British Airways has signed an agreement with Solena Group to help build Europe’s first biofuel plant, amid plans to begin using the fuel in its fleet starting in 2014, according to a Dow Jones Report. The announcement was made at the Farnborough Air Show.
Solena Group, a U.S. renewable energy company, will help build the plant which will convert landfill waste into the low-carbon-intensity fuel, helping the British aviation company to lower its carbon footprint. BA has said it is targeting a 50 percent reduction in its emissions by 2050.
Also at Farnborough, Bombardier Aerospace announced plans to fly a Q400 aircraft using fuel from an oilseed crop as part of a new biofuel test program. The program objective is to optimize production and establish performance standards for refined camelina oil as a drop-in replacement for jet fuel that fits with the current refining and distribution infrastructure and with existing engines.
Camelina provides benefits over traditional petroleum fuel because it reduces greenhouse gas emissions by up to 80 percent, reduces sulphur dioxide (SO2) and is not competitive with food production because it can be grown in rotation with wheat and on marginal land.
European aerospace and defense company EADS, meanwhile, announced that it is aggressively pursuing biofuel technology in an effort to make the aviation industry completely carbon neutral one day. EADS owns Airbus. The company recently flew the first aircraft powered entirely by algae-based biofuel at the Berlin Air Show last month.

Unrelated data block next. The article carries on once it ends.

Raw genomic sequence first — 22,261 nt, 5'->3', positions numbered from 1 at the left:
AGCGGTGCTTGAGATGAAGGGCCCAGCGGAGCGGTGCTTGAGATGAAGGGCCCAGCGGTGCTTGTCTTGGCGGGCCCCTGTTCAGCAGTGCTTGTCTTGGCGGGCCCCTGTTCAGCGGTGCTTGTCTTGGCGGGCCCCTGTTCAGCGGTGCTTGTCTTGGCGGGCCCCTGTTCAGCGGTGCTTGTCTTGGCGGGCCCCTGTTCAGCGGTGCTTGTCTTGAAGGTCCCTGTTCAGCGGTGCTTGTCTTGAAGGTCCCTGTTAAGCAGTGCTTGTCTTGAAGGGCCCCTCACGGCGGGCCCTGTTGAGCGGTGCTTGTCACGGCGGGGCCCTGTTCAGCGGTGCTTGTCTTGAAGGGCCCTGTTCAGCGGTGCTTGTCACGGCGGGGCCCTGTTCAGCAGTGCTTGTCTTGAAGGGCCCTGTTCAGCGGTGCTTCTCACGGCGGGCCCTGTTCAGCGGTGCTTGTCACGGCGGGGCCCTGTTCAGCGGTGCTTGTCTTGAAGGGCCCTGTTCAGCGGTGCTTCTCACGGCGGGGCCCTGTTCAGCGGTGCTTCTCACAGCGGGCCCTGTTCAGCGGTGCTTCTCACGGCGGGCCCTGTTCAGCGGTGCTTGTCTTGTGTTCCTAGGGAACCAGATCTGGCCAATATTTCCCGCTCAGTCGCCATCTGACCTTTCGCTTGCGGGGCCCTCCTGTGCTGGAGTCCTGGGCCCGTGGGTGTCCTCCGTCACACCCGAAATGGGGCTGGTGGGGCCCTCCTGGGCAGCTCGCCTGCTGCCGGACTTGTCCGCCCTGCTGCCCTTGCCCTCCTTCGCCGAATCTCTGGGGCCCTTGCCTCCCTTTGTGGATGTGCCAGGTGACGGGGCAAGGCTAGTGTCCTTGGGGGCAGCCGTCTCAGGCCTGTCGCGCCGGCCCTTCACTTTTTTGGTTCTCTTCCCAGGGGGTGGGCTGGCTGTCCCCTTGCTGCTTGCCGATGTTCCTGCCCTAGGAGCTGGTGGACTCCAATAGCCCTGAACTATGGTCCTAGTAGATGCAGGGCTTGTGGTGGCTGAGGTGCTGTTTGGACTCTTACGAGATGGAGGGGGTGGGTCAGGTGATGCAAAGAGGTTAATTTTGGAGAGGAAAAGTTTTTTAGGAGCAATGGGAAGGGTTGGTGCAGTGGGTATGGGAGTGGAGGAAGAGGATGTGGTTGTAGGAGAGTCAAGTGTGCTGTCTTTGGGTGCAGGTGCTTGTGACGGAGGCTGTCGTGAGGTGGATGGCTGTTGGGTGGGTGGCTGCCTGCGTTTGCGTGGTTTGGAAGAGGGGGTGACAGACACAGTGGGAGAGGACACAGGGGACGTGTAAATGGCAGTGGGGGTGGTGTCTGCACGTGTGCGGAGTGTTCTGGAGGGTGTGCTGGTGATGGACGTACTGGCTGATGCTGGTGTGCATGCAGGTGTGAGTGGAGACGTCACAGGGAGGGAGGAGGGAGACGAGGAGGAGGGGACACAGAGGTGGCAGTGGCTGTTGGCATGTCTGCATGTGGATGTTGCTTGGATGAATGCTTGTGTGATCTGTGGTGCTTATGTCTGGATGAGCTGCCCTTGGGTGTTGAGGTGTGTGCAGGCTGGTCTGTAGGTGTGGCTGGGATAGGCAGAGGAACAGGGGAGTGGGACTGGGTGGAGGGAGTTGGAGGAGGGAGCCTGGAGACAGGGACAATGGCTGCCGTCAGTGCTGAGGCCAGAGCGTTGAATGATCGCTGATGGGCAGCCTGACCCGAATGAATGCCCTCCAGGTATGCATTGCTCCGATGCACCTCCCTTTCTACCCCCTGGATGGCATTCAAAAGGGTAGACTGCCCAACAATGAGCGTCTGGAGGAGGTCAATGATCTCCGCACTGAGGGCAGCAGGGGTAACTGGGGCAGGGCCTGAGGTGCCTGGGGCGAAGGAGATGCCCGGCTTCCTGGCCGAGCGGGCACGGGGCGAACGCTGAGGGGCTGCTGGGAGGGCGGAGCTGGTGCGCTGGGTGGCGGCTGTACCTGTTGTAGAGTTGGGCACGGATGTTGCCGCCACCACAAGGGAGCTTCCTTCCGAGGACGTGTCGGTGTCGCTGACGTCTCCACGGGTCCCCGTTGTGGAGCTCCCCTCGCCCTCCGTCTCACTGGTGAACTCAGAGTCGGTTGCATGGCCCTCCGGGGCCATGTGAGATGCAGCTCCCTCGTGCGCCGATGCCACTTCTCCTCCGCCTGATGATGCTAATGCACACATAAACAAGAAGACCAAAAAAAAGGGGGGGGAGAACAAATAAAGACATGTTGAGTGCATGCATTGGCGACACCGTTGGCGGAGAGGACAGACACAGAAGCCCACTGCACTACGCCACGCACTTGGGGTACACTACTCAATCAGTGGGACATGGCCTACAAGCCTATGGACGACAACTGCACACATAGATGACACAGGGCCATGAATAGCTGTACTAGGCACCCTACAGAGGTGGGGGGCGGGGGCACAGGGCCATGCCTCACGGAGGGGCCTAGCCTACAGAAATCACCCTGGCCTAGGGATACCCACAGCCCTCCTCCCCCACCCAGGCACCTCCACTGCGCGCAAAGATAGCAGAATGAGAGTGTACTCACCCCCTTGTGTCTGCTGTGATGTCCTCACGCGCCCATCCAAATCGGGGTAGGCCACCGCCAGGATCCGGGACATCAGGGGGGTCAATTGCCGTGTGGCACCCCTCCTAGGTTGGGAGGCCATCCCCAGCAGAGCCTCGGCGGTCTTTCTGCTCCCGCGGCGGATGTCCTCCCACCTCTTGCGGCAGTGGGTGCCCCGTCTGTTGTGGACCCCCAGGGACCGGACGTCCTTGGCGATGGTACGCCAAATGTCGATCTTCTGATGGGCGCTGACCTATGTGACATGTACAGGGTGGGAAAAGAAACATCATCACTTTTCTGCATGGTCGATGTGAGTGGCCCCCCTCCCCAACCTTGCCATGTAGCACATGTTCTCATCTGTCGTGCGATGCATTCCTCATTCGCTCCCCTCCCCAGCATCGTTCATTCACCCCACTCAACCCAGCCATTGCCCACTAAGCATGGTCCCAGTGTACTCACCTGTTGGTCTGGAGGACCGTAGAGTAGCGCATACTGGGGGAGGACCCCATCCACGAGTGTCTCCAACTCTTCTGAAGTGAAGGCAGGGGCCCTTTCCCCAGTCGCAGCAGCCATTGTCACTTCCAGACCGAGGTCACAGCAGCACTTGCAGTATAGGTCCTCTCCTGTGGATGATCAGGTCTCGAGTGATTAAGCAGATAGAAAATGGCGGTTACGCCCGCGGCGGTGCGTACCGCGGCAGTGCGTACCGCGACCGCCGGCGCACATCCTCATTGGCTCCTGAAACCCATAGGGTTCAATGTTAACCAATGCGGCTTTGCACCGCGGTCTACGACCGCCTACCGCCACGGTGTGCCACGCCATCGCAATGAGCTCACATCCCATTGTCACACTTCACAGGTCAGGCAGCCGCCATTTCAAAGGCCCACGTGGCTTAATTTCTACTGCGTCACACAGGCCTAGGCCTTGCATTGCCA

EADS said it is pursuing an algae biofuel solution, which it says holds several advantages over other forms of biofuel, such as those derived from corn or other food products. Like carmelina, algae does not compete for agriculture space, the company said. Oil-producing algae also consume high quantities of carbon dioxide, making it a potentially attractive source of carbon offsets. Also like carmelina, it can also be combined with kerosene supplies for use in existing engines without the need for retrofitting.
EADS’ Chief Technology Officer said he would like to see 10 percent of the Airbus fleet run on algae-derived fuel by 2030.
Currently, biofuel remains significantly more expensive than current kerosene production methods, since it is produced in only small quantities. But that may change soon as the technology reaches a critical mass, according to a MarketWatch report.
Airbus also said it is working on new air traffic management systems which would allow aircraft to fly closer to one another without increasing the risk of a collision. This would decrease delays and increase overall fuel efficiency. Airbus said 10 percent of its efforts to double the fuel efficiency of its fleet will come from improved ATM systems.
Solazyme recently delivered 1,500 gallons of biofuel to the U.S. Navy for use in its jets as part of a test program.